The micromaser cavity makes two-photon operation possible in two ways. It inhibits single-photon transitions that are not resonant with the cavity, and it strongly enhances the emission of photon pairs. Without the cavity, Rydberg atoms in the upper level would radiate a single photon and jump down to the intermediate level. This process would deplete the upper level before two-photon emission could build up.
Although the basic principle of a two-photon micromaser is the same as that of its simple one-photon cousin, the way in which it starts up and operates differs significantly. A strong fluctuation, corresponding to the unlikely emission of several photon pairs in close succession, is required to trigger the system; as a result, the field builds up only after a period of "lethargy." Once this fluctuation has occurred, the field in the cavity is relatively strong and stimulates emission by subsequent atoms, causing the device to reach full power (about 10-18 watt) rapidly. A two-photon laser system recently developed by a group at Oregon State University operates along a different scheme but displays essentially the same metastable behavior.
The success of micromasers and other similar devices has prompted cavity QED researchers to conceive new experiments, some of which would have been dismissed as pure science fiction only a few years ago. Perhaps the most remarkable of these as yet hypothetical experiments are those that deal with the forces experienced by an atom in a cavity containing only a vacuum or a small field made of a few photons.
The first thought experiment starts with a single atom and an empty cavity tuned to a transition between two of the atom's states. This coupled-oscillator system has two nonstationary states: one corresponds to an excited atom in an empty cavity, the other to a de-excited atom with one photon. The system also has two stationary states, obtained by addition or subtraction of the nonstationary ones--addition of the nonstationary states corresponds to the in-phase oscillation mode of the two-pendulum model, and subtraction of the states corresponds to the out-of-phase mode. These stationary states differ in energy by a factor equal to Planck's constant, h, times the exchange frequency between the atom and the cavity.
This exchange frequency is proportional to the amplitude of the cavity's resonant vacuum field. Typically this field vanishes at the walls and near the ports by which the atom enters and leaves the cavity. It reaches a maximum at the cavity center. As a result, the atom-cavity coupling (and thus the energy difference between the system's two stationary states) is zero when the atom enters and leaves the cavity and goes to a maximum when the atom reaches the middle of the cavity.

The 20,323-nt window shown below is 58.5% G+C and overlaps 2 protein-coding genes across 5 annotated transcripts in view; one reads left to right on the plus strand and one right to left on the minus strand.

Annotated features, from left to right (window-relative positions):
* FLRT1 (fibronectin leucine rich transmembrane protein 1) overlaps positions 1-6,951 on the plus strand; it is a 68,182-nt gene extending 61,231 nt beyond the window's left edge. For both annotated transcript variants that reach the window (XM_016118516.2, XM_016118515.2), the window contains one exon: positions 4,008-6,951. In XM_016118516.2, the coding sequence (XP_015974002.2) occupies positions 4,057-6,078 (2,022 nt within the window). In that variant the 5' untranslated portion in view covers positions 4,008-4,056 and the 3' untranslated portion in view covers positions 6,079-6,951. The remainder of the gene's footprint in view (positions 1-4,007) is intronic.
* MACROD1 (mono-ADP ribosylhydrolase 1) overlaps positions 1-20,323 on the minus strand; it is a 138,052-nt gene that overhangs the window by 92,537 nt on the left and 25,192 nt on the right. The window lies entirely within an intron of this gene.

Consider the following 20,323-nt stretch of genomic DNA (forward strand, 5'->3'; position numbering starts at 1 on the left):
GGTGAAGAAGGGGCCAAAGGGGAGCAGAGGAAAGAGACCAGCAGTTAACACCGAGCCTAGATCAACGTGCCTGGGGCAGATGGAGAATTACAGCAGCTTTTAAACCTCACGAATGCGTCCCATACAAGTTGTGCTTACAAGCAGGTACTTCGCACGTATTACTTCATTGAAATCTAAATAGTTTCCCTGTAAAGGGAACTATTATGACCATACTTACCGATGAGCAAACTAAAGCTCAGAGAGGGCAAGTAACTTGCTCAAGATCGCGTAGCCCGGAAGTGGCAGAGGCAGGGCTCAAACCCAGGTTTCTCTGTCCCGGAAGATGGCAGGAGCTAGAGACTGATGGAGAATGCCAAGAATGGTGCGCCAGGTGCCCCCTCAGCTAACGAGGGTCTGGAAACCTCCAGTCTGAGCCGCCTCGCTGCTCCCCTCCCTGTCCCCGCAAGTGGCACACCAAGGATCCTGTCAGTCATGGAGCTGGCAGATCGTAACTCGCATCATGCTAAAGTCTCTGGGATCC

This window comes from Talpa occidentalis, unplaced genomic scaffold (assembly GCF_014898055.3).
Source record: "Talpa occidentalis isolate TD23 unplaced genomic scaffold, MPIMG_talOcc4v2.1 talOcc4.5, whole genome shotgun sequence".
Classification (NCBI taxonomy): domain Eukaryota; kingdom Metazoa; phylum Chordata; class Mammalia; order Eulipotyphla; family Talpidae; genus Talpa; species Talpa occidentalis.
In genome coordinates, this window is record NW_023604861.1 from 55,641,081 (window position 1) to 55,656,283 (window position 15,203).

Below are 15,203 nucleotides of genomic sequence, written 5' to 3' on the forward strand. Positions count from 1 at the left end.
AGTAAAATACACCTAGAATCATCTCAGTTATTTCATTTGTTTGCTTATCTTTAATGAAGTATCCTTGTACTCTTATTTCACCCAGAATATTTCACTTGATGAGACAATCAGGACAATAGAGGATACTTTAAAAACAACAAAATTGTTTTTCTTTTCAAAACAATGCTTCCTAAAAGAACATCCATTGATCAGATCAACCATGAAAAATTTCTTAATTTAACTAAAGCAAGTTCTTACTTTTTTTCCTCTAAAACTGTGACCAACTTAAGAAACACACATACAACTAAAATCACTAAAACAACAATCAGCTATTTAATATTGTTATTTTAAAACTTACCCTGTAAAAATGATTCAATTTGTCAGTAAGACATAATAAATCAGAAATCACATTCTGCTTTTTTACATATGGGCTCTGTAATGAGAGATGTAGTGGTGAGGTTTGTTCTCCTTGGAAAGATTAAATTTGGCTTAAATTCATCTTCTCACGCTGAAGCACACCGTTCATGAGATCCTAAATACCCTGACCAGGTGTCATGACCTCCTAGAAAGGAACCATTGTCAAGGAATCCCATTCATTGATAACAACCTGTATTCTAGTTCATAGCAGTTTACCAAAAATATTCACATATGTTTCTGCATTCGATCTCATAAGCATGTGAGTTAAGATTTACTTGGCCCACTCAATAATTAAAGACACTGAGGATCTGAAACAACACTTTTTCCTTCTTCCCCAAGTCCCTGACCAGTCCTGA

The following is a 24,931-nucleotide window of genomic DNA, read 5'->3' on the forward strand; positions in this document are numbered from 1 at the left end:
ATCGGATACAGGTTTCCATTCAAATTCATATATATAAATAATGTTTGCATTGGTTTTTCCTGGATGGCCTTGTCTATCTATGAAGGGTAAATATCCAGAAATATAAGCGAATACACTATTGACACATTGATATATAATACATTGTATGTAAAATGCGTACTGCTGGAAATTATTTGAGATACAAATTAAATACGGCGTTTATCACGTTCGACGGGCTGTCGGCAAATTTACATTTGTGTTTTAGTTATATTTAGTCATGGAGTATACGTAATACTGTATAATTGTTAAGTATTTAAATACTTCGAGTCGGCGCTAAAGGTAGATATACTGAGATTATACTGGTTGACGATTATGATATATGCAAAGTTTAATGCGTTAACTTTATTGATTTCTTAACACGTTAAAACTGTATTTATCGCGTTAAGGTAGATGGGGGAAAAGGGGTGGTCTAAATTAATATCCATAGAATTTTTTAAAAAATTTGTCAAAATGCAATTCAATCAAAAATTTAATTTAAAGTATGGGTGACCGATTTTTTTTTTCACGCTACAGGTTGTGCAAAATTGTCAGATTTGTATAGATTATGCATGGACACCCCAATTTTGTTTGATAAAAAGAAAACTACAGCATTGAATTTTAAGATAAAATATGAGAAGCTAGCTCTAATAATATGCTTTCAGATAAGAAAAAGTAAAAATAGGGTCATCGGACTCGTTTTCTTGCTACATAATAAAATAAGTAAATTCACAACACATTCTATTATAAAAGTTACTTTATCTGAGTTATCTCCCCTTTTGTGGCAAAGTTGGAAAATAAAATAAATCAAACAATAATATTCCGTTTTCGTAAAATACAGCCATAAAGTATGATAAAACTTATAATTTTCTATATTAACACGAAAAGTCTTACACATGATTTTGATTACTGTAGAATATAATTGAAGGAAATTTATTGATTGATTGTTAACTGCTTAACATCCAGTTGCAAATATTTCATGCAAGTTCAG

The fundamental laws of mechanics say, however, that for a change in the relative position of two objects to lead to a change in energy, a force must be exerted between these objects. In other words, the atom experiences a push or a pull, albeit an infinitesimal one, as it moves through the empty cavity. If the system is prepared in the higher-energy state, its energy reaches a maximum at the center--the atom is repelled. If the system is in the lower-energy state, the interaction attracts the atom to the cavity center. These forces have been predicted independently by our group and by a group at Garching and the University of New Mexico.
For Rydberg atoms in a microwave cavity with a typical exchange frequency of 100 kilohertz, the potential energy difference is about one ten-billionth of an electron volt. This corresponds to a temperature of a few microkelvins and to the kinetic energy of an atom moving with a velocity of a few centimeters per second. If the speed of the incoming atom is less than this critical value, the potential barrier caused by the atom-cavity interaction will reflect the atom back, or, conversely, the potential well will be deep enough to trap it near the cavity center. Atoms in such slow motion can now be produced by laser cooling [see "Laser Trapping of Neutral Particles," by Steven Chu; SCIENTIFIC AMERICAN, February 1992]; these tiny forces may yet be observed.